WeWork’s $47 Billion Dream: The Lavishly Funded Startup That Could Disrupt Commercial Real Estate.

With $6.5B in equity funding, WeWork is expanding aggressively at home and abroad and pursuing diverse investments that have raised eyebrows. But its real-estate-as-a-service offering and trove of data on optimal office design could make the company’s value prop far more than a marketing ploy.

WeWork is a real estate company valued like a tech company.

At least, that’s the rap on WeWork from critics who think it can’t support its $47B valuation in private markets.

Backed by Japanese tech and telecom giant SoftBank Group, WeWork specializes in rent arbitrage — leasing and developing properties at one price, then turning around and renting them out at much higher prices. Its recent run-up in funding — raising some $4B in 2018 alone — has given the company the firepower to expand quickly without worrying too much about fundamentals.

Companies traded in public markets that follow the same business model trade at much lower sales multiples than WeWork. Detractors say WeWork has earned its valuation by putting hipster touches on formerly drab spaces and positioning itself as a startup incubator, then charging sky-high rent.

On top of that, critics point to WeWork’s investments in seeming distractions — like its WeGrow elementary school and a wave pool company — as more examples of a tech company with overreaching ambitions. Furthermore, its recent rebrand to The We Company sets the stage for expansion into more sectors including banking, housing, and even sailing.

But WeWork’s shift to safer real estate commitments and its emphasis on longer-term renters and enterprise clients suggest the company could have legs.

WeWork claims it’s amassing a trove of data on ideal office locations and layouts, and using software to determine everything from ideal desk layout to optimal conference room size.

The company is leveraging this data not only to improve its own locations, but also to become an outsourced facilities manager, at a time when big enterprises are trying to shed real estate management from their portfolios. WeWork has already secured IBM and Verizon for its Powered by We offices in Dock 72, a high-profile commercial property in Brooklyn.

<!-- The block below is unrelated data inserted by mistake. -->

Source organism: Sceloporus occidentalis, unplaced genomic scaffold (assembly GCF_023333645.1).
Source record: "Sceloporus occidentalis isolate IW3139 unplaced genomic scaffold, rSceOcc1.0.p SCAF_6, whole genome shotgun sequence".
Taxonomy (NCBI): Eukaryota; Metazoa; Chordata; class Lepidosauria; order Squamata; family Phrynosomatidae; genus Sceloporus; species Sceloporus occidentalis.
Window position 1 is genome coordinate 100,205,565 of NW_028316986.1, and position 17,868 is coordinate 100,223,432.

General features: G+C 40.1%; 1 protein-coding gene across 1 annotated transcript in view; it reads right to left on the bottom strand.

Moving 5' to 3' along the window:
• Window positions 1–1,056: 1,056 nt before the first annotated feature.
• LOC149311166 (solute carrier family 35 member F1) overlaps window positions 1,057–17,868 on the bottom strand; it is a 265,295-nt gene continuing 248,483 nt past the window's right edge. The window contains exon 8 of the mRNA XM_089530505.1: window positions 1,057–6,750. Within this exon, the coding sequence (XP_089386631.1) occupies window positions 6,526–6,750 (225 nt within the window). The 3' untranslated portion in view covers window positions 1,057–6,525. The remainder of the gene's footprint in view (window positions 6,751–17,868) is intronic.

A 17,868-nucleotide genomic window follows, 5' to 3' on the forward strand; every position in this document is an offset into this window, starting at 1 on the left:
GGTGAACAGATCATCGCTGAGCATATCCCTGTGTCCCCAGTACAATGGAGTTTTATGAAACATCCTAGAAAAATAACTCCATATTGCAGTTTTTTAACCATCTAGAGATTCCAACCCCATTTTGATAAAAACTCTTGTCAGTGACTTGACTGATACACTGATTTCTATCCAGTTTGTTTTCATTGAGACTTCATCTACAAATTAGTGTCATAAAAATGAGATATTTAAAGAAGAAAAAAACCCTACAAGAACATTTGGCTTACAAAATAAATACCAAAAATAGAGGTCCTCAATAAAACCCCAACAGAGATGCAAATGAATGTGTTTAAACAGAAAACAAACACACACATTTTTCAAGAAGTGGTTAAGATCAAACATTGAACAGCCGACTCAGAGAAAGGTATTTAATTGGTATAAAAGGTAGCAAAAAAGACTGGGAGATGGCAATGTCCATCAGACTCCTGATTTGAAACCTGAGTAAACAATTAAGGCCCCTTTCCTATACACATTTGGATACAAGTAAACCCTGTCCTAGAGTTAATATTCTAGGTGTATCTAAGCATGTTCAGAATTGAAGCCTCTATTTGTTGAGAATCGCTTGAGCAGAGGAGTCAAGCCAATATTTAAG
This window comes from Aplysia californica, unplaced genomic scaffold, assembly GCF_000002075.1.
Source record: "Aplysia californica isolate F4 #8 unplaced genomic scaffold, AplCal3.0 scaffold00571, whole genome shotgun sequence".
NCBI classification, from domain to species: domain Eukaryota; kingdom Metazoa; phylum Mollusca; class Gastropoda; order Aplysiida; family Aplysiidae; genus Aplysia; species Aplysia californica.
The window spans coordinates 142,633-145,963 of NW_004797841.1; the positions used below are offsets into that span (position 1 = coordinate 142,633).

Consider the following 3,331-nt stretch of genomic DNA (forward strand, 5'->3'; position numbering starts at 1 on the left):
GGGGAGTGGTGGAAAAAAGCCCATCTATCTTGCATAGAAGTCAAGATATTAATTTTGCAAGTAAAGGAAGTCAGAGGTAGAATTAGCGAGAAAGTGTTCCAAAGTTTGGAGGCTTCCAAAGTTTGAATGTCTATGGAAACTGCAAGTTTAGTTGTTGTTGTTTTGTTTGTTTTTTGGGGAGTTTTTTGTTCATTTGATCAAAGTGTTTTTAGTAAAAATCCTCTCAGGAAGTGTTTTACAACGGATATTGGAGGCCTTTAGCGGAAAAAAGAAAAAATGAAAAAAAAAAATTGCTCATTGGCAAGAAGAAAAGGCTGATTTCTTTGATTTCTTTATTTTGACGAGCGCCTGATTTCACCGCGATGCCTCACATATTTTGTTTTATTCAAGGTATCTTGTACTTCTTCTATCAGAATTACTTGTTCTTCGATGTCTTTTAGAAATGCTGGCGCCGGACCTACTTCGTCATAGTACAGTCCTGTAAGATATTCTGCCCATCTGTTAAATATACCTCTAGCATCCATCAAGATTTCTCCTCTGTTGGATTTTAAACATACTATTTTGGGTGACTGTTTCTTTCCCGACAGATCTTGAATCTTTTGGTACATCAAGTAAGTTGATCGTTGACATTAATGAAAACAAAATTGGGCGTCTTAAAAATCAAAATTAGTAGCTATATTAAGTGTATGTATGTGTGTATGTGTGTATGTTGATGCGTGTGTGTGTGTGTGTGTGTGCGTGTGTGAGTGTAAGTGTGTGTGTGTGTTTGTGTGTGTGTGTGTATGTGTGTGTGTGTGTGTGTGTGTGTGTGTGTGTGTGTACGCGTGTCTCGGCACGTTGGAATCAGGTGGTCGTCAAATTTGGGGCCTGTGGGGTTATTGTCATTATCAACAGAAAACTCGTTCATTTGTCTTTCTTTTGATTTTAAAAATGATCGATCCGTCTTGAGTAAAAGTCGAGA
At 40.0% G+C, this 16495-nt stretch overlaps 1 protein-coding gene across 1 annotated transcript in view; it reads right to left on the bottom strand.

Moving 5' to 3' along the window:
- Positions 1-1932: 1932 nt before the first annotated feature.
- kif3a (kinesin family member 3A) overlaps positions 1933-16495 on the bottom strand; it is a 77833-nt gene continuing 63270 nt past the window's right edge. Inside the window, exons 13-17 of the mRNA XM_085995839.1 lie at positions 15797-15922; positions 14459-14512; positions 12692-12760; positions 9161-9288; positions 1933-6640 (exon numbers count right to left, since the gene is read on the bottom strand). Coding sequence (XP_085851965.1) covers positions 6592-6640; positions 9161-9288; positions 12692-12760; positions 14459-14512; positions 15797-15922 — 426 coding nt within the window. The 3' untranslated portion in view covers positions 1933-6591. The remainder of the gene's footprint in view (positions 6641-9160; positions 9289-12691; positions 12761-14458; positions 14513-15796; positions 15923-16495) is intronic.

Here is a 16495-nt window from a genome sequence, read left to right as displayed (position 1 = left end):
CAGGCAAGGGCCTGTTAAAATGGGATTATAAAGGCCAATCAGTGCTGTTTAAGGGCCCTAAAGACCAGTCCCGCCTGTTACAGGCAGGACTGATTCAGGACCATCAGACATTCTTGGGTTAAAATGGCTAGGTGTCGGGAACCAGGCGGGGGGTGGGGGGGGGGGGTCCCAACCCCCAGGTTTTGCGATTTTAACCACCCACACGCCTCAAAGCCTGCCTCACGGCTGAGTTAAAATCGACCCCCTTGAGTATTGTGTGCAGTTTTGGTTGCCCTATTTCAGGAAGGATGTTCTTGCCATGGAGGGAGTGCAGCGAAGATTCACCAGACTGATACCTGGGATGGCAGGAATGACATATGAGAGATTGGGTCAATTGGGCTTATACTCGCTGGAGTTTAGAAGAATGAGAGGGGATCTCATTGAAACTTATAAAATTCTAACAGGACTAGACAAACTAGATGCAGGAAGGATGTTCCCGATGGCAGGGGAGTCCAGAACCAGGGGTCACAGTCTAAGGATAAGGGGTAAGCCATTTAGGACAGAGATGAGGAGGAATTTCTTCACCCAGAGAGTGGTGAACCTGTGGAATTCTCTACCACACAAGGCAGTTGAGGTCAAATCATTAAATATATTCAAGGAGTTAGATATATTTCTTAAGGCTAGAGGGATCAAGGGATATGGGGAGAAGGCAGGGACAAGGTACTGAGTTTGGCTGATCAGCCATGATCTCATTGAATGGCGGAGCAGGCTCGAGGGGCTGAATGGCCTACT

WeWork is also pursuing new lease agreements that could help it shed some of its biggest risks, and purchasing high-profile properties outright, giving it much more visibility and real assets. However, recently the company has come under fire for renting properties owned by CEO Adam Neumann, prompting concerns about conflicts of interest.

Get the full 43-page WeWork report. Download the free report on WeWork’s strategy to dominate co-working, and potentially disrupt commercial real estate at large.

In this report, we’ll show you how WeWork is:

Shedding risk by shifting from long-term leases on its properties to real estate deals with much less risky commitments.
Using its data and tech advantage to create a blueprint for optimal office design and superior worker productivity that can’t be easily replicated by other real estate companies.
Turning itself into a real estate services company targeting enterprises.

Do you prefer more information?

Get the full 43-page WeWork report. Download the free report on WeWork’s strategy to dominate co-working, and potentially disrupt commercial real estate at large.

Team up with Obeyo

Looking for help? Get in touch with us